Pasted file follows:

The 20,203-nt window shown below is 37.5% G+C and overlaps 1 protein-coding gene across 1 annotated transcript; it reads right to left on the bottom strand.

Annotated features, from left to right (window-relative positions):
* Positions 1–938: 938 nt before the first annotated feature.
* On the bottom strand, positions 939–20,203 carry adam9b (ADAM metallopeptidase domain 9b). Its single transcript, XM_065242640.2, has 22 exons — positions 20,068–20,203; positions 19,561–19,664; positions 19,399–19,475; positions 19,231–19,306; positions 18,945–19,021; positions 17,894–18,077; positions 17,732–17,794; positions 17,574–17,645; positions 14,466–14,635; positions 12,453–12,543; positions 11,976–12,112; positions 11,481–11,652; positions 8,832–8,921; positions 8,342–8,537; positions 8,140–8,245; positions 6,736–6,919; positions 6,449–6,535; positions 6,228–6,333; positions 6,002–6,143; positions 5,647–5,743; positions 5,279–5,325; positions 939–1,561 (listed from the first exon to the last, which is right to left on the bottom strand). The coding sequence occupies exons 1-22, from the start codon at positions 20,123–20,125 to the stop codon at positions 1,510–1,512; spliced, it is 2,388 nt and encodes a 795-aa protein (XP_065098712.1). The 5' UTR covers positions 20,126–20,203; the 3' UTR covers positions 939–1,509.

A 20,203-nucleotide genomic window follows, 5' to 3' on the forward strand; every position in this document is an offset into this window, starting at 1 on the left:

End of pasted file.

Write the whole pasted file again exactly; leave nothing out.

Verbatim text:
The 20,203-nt window shown below is 37.5% G+C and overlaps 1 protein-coding gene across 1 annotated transcript; it reads right to left on the bottom strand.

Annotated features, from left to right (window-relative positions):
* Positions 1–938: 938 nt before the first annotated feature.
* On the bottom strand, positions 939–20,203 carry adam9b (ADAM metallopeptidase domain 9b). Its single transcript, XM_065242640.2, has 22 exons — positions 20,068–20,203; positions 19,561–19,664; positions 19,399–19,475; positions 19,231–19,306; positions 18,945–19,021; positions 17,894–18,077; positions 17,732–17,794; positions 17,574–17,645; positions 14,466–14,635; positions 12,453–12,543; positions 11,976–12,112; positions 11,481–11,652; positions 8,832–8,921; positions 8,342–8,537; positions 8,140–8,245; positions 6,736–6,919; positions 6,449–6,535; positions 6,228–6,333; positions 6,002–6,143; positions 5,647–5,743; positions 5,279–5,325; positions 939–1,561 (listed from the first exon to the last, which is right to left on the bottom strand). The coding sequence occupies exons 1-22, from the start codon at positions 20,123–20,125 to the stop codon at positions 1,510–1,512; spliced, it is 2,388 nt and encodes a 795-aa protein (XP_065098712.1). The 5' UTR covers positions 20,126–20,203; the 3' UTR covers positions 939–1,509.

A 20,203-nucleotide genomic window follows, 5' to 3' on the forward strand; every position in this document is an offset into this window, starting at 1 on the left: